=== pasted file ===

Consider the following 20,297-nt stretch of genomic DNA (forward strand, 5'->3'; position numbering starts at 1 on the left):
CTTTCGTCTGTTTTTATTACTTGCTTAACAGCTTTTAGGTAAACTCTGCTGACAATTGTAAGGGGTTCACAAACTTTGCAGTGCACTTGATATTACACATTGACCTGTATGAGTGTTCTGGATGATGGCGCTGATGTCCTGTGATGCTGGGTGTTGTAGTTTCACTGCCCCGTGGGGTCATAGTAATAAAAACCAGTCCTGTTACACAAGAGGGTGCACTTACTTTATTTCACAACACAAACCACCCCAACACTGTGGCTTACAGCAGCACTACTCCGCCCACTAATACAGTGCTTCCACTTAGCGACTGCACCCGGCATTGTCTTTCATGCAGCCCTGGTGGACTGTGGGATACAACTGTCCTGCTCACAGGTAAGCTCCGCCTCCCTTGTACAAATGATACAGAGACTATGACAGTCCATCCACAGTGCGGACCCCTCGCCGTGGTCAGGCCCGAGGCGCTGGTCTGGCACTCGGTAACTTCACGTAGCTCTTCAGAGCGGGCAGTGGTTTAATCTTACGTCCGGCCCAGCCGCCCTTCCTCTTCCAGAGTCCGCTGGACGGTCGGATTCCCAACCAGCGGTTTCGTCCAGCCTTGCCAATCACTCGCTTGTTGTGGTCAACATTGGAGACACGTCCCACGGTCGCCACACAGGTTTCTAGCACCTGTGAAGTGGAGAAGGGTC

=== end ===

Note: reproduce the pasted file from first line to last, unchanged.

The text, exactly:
Consider the following 20,297-nt stretch of genomic DNA (forward strand, 5'->3'; position numbering starts at 1 on the left):
CTTTCGTCTGTTTTTATTACTTGCTTAACAGCTTTTAGGTAAACTCTGCTGACAATTGTAAGGGGTTCACAAACTTTGCAGTGCACTTGATATTACACATTGACCTGTATGAGTGTTCTGGATGATGGCGCTGATGTCCTGTGATGCTGGGTGTTGTAGTTTCACTGCCCCGTGGGGTCATAGTAATAAAAACCAGTCCTGTTACACAAGAGGGTGCACTTACTTTATTTCACAACACAAACCACCCCAACACTGTGGCTTACAGCAGCACTACTCCGCCCACTAATACAGTGCTTCCACTTAGCGACTGCACCCGGCATTGTCTTTCATGCAGCCCTGGTGGACTGTGGGATACAACTGTCCTGCTCACAGGTAAGCTCCGCCTCCCTTGTACAAATGATACAGAGACTATGACAGTCCATCCACAGTGCGGACCCCTCGCCGTGGTCAGGCCCGAGGCGCTGGTCTGGCACTCGGTAACTTCACGTAGCTCTTCAGAGCGGGCAGTGGTTTAATCTTACGTCCGGCCCAGCCGCCCTTCCTCTTCCAGAGTCCGCTGGACGGTCGGATTCCCAACCAGCGGTTTCGTCCAGCCTTGCCAATCACTCGCTTGTTGTGGTCAACATTGGAGACACGTCCCACGGTCGCCACACAGGTTTCTAGCACCTGTGAAGTGGAGAAGGGTC